Why? Ultimately, Facebook believed that allowing too much flexibility in profile design would affect user engagement. As a result, while other sites like MySpace allow relatively deep customization of the profile page for “self expression” purposes – everything from background images to color palettes – Facebook has instead chosen to make the stream the consistently dominant element of the profile page. It’s almost as if Facebook views profile boxes as a mistake, that they’ve had to gradually undo over the last couple of years.
A couple of months ago, Facebook announced that they were moving toward iFrames instead of FBML for both canvas applications and Page tabs. Then on October 8, they announced that tabs—which Facebook had introduced in 2008 and had until recently been pushing as a substitute for application boxes in profiles—would be removed from November 3, except on Facebook Pages—which, unlike profiles, are necessarily public and thus a better medium for monetisation. The tabs I had set up on my user profile, as a way of sharing the rest of my web presence with my Facebook connections, will have to go; the developers whom Facebook had encouraged onto its platform for the purpose of creating applications when it was still pushing the feature are unlikely to be pleased by the change in strategy:
Facebook’s reaction to a discontented developer on this issue showed that they had no intention of giving in:
Supporting profile tabs and boxes requires a lot of engineering resources that could be used to fix bugs and improve more widely-used Platform products, like the Like button and graph API, as well as the documentation around all of our features. We’re working to simplify our code base and Platform functionality. Additionally, tabs and boxes just don’t scale when users accumulate them over time, so the user experience of these features was steadily degrading over time.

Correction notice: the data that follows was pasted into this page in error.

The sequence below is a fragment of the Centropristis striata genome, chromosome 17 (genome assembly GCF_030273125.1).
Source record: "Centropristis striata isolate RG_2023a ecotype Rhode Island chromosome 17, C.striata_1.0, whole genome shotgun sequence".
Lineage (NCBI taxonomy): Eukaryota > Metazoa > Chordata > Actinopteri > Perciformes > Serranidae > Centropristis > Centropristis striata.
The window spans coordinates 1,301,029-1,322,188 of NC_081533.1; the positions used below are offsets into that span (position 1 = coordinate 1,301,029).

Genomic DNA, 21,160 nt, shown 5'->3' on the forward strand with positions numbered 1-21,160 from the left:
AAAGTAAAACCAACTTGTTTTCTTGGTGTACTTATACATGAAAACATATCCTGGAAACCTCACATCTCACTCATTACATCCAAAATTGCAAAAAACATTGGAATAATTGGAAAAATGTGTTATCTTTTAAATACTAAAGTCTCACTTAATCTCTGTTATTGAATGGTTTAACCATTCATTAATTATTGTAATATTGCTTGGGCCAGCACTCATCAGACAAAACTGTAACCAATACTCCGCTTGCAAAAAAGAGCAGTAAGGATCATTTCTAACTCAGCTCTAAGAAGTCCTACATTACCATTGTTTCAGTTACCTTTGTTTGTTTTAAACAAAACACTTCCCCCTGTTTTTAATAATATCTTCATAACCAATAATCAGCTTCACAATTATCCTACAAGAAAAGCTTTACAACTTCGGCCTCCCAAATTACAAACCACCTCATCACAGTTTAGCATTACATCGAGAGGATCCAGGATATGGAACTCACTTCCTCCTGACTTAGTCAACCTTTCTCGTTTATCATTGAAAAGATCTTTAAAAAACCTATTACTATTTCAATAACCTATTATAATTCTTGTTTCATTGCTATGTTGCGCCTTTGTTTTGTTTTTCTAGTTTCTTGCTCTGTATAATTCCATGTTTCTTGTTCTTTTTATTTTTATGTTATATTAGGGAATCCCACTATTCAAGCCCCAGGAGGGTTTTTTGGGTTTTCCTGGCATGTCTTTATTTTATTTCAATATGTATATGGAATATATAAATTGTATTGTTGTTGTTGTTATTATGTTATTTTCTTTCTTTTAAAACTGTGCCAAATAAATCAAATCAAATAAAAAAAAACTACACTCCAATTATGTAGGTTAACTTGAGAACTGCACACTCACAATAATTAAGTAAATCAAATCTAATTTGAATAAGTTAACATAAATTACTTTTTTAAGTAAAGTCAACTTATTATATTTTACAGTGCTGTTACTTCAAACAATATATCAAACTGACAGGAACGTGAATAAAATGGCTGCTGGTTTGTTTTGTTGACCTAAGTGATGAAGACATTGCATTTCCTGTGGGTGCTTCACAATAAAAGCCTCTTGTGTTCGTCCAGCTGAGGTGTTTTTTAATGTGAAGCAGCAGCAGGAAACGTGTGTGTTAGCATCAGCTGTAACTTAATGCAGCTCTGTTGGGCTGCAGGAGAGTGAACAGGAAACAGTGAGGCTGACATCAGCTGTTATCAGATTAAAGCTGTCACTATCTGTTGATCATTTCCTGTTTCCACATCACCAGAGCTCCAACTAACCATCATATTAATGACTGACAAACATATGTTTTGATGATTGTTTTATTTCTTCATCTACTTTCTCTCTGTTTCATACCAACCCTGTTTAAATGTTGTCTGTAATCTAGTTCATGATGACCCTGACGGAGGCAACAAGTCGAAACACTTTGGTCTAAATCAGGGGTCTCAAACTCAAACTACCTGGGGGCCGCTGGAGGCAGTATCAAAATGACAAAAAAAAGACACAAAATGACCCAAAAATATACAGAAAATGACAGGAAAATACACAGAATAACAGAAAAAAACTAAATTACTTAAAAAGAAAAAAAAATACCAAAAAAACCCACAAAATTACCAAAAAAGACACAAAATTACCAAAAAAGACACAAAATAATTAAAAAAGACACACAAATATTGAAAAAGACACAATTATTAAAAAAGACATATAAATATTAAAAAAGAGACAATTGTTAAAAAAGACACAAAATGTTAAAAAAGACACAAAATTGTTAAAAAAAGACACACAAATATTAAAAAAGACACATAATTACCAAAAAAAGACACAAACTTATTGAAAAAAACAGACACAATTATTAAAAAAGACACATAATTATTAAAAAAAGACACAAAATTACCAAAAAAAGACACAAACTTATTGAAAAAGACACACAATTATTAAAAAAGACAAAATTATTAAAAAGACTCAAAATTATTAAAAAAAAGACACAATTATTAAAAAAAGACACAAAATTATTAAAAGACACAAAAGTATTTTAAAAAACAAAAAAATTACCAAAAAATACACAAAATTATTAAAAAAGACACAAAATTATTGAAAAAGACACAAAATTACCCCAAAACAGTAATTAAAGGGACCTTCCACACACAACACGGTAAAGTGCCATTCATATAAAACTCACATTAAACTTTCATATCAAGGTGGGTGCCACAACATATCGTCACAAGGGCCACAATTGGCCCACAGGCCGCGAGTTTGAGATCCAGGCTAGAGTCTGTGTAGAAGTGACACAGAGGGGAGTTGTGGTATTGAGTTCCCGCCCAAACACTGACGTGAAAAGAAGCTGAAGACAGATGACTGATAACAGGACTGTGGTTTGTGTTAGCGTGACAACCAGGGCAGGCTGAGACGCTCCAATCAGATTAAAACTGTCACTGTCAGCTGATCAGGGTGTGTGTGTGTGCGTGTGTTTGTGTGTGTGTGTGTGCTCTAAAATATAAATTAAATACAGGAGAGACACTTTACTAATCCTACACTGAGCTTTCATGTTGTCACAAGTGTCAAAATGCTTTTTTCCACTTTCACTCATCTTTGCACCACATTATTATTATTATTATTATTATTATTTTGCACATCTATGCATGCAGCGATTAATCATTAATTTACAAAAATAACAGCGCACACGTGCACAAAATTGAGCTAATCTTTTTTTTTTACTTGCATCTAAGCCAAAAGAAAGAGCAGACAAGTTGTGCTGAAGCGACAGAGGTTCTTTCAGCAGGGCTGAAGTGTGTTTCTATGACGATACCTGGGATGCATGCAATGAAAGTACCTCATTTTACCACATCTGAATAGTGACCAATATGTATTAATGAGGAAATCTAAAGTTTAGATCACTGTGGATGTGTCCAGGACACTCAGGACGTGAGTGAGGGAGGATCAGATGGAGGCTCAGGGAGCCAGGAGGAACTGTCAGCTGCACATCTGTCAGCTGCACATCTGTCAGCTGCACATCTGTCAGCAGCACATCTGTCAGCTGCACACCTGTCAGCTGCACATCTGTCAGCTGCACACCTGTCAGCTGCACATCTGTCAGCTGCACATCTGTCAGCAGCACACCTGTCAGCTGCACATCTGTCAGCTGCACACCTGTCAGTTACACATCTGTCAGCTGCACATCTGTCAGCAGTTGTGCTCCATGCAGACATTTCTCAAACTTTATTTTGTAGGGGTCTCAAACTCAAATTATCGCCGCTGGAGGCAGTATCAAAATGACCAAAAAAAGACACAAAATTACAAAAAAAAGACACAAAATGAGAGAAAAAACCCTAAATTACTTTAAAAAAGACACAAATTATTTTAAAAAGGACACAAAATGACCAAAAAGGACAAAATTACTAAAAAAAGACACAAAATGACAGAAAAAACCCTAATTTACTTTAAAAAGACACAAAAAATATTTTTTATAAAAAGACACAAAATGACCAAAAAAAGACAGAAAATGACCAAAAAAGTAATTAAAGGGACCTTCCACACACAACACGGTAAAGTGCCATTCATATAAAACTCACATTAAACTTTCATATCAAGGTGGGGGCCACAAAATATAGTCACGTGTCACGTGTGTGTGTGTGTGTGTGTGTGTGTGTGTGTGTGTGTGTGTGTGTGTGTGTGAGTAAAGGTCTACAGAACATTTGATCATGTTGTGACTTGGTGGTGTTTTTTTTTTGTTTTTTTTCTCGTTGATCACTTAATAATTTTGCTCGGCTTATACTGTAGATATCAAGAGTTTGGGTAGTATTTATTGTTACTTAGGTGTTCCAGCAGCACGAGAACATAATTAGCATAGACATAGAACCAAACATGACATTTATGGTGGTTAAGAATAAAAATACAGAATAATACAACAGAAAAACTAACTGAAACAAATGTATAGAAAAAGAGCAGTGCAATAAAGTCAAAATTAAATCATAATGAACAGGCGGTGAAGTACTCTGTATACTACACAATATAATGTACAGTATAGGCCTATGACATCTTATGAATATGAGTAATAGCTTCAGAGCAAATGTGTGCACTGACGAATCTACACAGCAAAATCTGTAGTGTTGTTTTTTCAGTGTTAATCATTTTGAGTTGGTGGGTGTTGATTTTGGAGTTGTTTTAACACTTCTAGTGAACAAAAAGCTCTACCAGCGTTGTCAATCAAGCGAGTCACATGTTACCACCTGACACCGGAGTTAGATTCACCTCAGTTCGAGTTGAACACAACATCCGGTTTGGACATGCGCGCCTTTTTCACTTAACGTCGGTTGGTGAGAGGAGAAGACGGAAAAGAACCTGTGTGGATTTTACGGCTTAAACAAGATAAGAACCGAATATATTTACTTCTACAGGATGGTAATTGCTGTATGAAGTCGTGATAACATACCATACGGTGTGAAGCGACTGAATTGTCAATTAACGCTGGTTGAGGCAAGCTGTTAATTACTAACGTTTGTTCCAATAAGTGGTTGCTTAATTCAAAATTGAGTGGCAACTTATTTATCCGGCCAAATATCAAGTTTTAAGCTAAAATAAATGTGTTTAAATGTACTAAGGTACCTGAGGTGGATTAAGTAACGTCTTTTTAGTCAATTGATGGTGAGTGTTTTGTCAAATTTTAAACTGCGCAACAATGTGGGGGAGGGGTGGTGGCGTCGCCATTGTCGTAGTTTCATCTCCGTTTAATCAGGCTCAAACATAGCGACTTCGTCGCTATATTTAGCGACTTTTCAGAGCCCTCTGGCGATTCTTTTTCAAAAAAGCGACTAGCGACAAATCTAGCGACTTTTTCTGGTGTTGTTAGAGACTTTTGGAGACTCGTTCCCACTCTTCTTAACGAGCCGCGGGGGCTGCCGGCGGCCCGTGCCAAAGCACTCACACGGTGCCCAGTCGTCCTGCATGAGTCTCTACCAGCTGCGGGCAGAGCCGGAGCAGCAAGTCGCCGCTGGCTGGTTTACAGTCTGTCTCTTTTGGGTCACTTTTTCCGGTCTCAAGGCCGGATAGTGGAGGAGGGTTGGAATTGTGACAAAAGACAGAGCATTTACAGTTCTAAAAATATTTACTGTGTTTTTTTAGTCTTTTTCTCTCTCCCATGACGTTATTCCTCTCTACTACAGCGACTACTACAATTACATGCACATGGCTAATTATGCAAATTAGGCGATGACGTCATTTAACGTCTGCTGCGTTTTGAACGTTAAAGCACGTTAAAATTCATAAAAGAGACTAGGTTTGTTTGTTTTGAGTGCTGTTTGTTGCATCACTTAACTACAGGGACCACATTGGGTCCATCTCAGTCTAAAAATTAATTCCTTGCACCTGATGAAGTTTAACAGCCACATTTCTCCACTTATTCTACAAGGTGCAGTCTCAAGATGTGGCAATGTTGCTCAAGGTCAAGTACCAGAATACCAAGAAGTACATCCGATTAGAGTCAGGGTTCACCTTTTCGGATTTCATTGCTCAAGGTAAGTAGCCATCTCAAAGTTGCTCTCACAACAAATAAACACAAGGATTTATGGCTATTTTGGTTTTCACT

Instead of using the user profile as a destination with app functionality included, you might instead consider building an application that is a social destination.
I have a Facebook fan page to which I have been steering anyone who isn’t a personal friend and wants to establish a Facebook connection. I now can’t display any external information on my personal profile—except Twitter posts, which have been an on-again, off-again feature of Facebook for two years now depending, I suspect, on the current state of the Facebook/Twitter relationship—even, ironically, my Facebook fan page itself. I have in fact been reduced to directing readers of my personal profile to my Facebook fan page in the information box to the left of my personal profile, hardly an ideal solution. Everything else will have to be posted directly to Facebook.
Facebook will in the short to medium-term be able to get away with its walled garden strategy, because the vast majority of its users are actually reassured by it
The reason Facebook has so far been able to get away with its monopolistic walled garden strategy is quite simple: the vast majority of Facebook’s five hundred million users, who are a far cry from the trendy avant-garde experimenters of earlier days, are quite happy to sit behind a walled garden, and to be told by Mr Zuckerberg what they can and cannot see, watch and even buy. Facebook’s marketing strategy towards these people is thus already succeeding, creating value for the company on the back of its members. While Facebook is still far—unlike Microsoft has been for many years and still remains to this day—from being seriously profitable [i], it is indisputable that it has become the dominant player—indeed, the only player— at the consumer, mass-market end of the social web.